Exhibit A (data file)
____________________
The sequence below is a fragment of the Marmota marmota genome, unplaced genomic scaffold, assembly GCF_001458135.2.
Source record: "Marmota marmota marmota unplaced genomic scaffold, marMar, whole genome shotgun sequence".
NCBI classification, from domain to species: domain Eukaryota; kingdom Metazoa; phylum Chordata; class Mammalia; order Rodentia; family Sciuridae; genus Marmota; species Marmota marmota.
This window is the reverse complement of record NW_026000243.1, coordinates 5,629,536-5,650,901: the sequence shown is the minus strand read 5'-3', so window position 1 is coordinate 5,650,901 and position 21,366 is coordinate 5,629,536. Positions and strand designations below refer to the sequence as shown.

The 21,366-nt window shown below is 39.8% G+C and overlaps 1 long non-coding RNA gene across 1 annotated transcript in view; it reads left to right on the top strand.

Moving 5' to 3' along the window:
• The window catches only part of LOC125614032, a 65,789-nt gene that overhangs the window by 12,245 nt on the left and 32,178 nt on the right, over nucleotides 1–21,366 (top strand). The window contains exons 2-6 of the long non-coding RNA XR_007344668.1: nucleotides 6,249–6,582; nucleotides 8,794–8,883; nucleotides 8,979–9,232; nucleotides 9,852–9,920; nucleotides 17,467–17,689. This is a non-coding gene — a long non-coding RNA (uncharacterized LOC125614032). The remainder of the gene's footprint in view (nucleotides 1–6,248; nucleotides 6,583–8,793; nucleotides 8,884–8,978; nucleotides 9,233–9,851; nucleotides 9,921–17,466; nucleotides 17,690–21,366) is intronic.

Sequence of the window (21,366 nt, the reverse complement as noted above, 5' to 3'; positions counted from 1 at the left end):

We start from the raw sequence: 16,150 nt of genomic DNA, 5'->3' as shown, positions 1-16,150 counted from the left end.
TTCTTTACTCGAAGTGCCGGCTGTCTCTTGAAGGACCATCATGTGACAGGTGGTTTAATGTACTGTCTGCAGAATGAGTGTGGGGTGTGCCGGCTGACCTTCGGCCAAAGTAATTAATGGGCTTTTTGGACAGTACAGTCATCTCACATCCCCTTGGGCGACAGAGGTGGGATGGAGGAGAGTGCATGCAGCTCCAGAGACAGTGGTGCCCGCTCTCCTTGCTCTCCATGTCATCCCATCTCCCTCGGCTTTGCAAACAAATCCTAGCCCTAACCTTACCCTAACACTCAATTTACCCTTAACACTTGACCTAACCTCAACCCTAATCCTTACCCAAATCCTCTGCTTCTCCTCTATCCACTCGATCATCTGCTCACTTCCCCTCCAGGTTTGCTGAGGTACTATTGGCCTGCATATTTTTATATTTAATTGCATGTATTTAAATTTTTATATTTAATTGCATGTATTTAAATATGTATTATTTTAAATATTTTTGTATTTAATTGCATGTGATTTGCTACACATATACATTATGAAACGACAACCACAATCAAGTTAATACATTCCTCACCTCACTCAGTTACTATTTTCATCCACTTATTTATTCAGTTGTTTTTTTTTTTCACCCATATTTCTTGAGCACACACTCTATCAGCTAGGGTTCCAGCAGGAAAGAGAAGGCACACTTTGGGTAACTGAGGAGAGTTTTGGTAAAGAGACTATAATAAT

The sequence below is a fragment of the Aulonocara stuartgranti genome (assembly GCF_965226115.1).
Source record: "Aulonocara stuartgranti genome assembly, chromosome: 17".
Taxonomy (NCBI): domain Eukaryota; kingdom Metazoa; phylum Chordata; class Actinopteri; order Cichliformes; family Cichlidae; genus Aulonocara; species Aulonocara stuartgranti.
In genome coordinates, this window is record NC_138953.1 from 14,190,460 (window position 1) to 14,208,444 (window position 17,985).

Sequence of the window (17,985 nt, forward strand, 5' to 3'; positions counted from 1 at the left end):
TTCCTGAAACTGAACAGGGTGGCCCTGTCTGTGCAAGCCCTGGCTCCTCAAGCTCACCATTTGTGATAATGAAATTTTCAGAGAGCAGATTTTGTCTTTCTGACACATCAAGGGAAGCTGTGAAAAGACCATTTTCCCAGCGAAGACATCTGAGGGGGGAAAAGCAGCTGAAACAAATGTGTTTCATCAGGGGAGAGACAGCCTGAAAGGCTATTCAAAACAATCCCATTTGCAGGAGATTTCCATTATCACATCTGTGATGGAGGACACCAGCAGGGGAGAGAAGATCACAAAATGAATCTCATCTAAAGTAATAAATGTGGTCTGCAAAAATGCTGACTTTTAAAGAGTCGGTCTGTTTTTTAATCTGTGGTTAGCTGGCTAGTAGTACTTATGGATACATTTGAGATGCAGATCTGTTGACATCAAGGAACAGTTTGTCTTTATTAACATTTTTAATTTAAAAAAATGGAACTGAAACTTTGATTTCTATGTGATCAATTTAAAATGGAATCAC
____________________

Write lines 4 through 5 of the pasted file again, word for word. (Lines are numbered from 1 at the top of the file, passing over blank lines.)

This window is the reverse complement of record NW_026000243.1, coordinates 5,629,536-5,650,901: the sequence shown is the minus strand read 5'-3', so window position 1 is coordinate 5,650,901 and position 21,366 is coordinate 5,629,536. Positions and strand designations below refer to the sequence as shown.

The 21,366-nt window shown below is 39.8% G+C and overlaps 1 long non-coding RNA gene across 1 annotated transcript in view; it reads left to right on the top strand.